By Alex Distefano
By Scott Snowden
By Anna Merlan
By Steve Almond
By Jena Ardell
By Jon Campbell
By Alan Scherstuhl
By Tessa Stuart
After languishing five months in a Chinese detention center, New York Times freelance photojournalist Jae Hyun Seok has been sentenced to two years in jail for human trafficking. Last January, Seok was photographing 40 North Korean refugees attempting to flee China to Japan and South Korea aboard two fishing boats. They were caught and detained by Chinese border officials. The Beijing Foreign Embassy has ignored Seok's family and colleagues in South Korea who claim he was merely documenting the escape.
At this point, China has never convicted and sentenced a foreign correspondent, though the nation leads as the world's largest jailer of its own reporters.
Although the Times spilled two page's worth of ink on Jayson Blair, they've reacted slowly to Seoks case. The paper published an editorial about Seok on May 30, calling his sentencing a "grave injustice." But some consider their actions too little too late.
"It would have been very helpful if The New York Times initially made an official statement. That would have caused a public outcry, which could have prevented this from happening," said Sophie Beach of Committee to Protect Journalists.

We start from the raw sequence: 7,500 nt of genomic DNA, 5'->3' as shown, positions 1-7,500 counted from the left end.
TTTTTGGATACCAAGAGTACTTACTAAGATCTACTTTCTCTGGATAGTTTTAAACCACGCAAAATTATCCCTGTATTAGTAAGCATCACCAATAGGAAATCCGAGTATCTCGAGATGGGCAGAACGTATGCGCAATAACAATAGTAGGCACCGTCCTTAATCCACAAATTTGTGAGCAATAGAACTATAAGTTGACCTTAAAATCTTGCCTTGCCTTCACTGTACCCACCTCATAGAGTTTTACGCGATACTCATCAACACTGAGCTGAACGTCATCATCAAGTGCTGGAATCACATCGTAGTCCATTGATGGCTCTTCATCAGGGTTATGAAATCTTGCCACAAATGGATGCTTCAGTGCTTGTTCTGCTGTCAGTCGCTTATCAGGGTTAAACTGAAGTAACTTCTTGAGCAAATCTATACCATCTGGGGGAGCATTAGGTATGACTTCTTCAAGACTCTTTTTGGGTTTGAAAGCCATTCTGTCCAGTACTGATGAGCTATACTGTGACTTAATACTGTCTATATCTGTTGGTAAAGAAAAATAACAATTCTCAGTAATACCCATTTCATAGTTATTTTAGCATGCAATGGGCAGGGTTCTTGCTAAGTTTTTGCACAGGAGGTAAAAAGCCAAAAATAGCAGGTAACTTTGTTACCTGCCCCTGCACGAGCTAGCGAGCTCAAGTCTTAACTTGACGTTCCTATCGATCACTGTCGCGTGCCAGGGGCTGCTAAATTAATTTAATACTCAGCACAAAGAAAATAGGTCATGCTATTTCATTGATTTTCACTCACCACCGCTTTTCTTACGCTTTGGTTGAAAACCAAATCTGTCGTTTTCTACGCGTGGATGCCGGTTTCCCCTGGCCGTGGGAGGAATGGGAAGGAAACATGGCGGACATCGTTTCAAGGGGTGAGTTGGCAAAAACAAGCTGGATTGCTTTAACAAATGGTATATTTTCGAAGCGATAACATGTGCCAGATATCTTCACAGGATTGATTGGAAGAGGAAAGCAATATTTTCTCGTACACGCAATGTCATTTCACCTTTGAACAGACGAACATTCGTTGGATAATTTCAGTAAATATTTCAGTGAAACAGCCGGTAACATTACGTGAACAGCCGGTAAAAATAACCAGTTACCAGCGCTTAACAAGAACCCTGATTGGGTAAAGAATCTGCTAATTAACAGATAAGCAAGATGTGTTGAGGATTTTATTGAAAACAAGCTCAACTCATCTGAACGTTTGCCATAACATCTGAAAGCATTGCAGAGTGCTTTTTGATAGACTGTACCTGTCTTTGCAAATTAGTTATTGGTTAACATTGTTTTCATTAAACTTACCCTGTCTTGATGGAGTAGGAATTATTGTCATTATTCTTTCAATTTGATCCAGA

The South Korean government, concerned about making diplomatic inroads with North Korea and China, has also downplayed Seoks case, even as Seoks supporters tirelessly rallied for him.
Approximately 300,000 North Korean refugees have fled to Northeastern China in order to escape the poverty and repression of Kim Jong Ils regime. But North Korean ally China refuses to grant them asylum and forcibly repatriates them back to North Korea, where they inevitably face prison camp and possibly death. The fugitives only hopes are international activists, who illegally shepherd them from China via a circuitous transnational route to South Korea, where theyre granted asylum.
Sympathetic to their plight, Jae Hyun Seok wanted to cover the refugee crisis as a personal project. While Seok waited with the refugees aboard one of the vessels in Yantai Port, Chinese officials, tipped off by a turncoat, apprehended the operation.
Seok has filed an appeal, and he will have a second trial in a few months. "We hope that he will be released with pressure," said Times photo editor Cecilia Bohan. "We think that theres still hope for that."